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Japan reopens for group tours this month

Japan is starting to open its borders to tourists for the first time in 2 years. But the movement comes on a very limited basis.

The nation will allow foreign tourists to enter the country starting June 10, but only for those in package tour packages and fixed guides.

“Free and active human exchange is the foundation of the economy and society, as well as the development of Asia,” Prime Minister Fumio Kishida said in a speech last week announcing the move.

Currently, the country allows the entry of up to 10,000 people a day, including Japanese citizens, foreign students and some businessmen. This number will rise to 20,000 in June and will gradually increase as long as coronavirus infection rates remain low.

Opening borders for packaged tourist groups includes a test exemption and quarantine for those who have received three doses of COVID vaccine.

Japan is in the middle of a plan attempt, currently hosting package tours for 50 people from Australia, the United States, Singapore and Thailand. But that plan was hit when one of the tourists tested positive.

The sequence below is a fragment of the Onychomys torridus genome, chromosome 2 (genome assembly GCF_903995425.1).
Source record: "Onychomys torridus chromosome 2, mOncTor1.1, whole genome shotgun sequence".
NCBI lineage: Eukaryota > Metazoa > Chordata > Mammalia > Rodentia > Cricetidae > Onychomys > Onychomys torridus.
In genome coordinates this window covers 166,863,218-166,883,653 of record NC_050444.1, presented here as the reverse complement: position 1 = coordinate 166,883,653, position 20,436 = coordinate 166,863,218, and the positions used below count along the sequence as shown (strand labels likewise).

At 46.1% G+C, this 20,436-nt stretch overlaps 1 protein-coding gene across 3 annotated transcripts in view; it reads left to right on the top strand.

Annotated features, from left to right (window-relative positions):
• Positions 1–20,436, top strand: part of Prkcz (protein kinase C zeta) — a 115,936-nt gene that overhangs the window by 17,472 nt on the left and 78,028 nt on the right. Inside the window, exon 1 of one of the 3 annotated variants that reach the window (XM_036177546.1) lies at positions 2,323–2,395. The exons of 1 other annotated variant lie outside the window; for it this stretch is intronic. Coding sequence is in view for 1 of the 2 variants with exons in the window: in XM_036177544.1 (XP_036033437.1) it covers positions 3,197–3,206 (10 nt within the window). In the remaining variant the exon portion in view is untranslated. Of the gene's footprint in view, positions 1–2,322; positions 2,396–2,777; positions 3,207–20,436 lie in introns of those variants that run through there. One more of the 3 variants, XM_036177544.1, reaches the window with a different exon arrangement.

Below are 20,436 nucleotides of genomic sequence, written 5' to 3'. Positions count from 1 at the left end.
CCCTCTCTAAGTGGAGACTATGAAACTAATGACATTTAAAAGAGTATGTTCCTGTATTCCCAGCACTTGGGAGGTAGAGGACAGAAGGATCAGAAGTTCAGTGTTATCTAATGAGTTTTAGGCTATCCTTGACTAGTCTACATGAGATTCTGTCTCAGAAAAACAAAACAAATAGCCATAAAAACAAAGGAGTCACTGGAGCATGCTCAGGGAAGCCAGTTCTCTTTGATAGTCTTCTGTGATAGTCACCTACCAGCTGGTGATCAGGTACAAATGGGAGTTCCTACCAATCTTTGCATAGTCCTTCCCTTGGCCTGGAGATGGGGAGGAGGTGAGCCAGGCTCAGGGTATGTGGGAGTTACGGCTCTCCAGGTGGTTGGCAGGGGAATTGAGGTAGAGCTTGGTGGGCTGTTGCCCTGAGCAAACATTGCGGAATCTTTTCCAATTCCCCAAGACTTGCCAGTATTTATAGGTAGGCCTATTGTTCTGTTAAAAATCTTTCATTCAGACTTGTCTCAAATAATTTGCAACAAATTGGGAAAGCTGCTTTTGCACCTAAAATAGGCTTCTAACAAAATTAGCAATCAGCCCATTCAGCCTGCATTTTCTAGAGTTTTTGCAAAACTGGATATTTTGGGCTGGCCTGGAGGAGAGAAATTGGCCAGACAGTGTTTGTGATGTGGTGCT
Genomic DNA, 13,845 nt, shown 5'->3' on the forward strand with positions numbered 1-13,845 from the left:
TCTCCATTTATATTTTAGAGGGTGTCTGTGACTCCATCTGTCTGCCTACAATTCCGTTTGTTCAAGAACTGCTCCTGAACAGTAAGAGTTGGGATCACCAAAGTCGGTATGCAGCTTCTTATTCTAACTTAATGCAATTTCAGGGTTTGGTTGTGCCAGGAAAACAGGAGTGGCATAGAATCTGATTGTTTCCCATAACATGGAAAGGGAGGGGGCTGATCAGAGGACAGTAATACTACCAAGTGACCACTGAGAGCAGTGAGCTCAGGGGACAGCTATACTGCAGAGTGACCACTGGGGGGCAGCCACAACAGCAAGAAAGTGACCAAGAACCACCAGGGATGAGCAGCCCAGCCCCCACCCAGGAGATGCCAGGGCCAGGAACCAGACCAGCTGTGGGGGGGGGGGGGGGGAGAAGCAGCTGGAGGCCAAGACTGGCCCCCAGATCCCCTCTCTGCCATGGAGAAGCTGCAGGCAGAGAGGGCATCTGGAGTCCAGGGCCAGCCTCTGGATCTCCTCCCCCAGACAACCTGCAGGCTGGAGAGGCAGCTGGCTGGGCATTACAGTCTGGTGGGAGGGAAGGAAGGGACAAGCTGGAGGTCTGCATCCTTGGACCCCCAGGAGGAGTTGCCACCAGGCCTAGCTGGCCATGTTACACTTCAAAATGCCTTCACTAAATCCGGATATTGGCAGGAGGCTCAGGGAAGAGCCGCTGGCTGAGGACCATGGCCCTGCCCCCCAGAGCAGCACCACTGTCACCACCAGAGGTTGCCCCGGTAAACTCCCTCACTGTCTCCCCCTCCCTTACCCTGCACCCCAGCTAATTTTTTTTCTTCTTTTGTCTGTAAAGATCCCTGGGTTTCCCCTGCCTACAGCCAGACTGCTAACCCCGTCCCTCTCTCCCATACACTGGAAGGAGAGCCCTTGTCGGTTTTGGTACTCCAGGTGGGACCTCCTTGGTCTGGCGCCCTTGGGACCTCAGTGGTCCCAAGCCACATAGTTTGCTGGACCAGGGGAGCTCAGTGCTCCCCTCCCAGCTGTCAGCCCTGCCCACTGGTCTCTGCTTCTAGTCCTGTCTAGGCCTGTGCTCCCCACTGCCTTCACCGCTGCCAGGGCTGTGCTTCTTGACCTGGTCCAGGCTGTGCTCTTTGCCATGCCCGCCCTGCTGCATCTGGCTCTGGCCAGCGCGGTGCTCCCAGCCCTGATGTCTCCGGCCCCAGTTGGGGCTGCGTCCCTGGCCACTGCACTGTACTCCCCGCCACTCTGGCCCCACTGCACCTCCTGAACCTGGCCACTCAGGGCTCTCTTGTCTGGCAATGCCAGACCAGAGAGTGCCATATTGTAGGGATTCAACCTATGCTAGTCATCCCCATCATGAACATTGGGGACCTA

The traveler was in Oita when the infection was confirmed on Monday, according to him Styles Kyodo. The traveler and the other members of his group, who were tested negative, secluded themselves in a hotel from the discovery.

Officials said the news would not affect the June 10 plan to open the borders.

Details of the tours that will be allowed to operate and where visitors will be able to go are still being decided, Makoto Shimoaraiso, a Cabinet official in charge of the pandemic measures, told the Associated Press.

Shimoaraiso said that there is no chronology for the moments when individual tourists who are not part of a tourist package would be allowed in the country.

Border closures have had a dramatic impact on Japan’s tourism industry, with foreign arrivals falling by more than 90% in 2020.

The tourism industry generated about $ 31 billion in savings in 2019.

Those in the tourism industry are struggling to resist, especially with a massive expansion that took place in anticipation of the 2020 Summer Olympics, which took place a year late and without any spectators.

Hideaki Kageyama, operations manager for hotel operator Resol Holdings, told Reuters that the Olympics were a total blast for the company, which opened four new hotels in the months leading up to the Olympics and before the pandemic hit.

“You can’t pay bills, rent, labor without inbound tourism,” he said.

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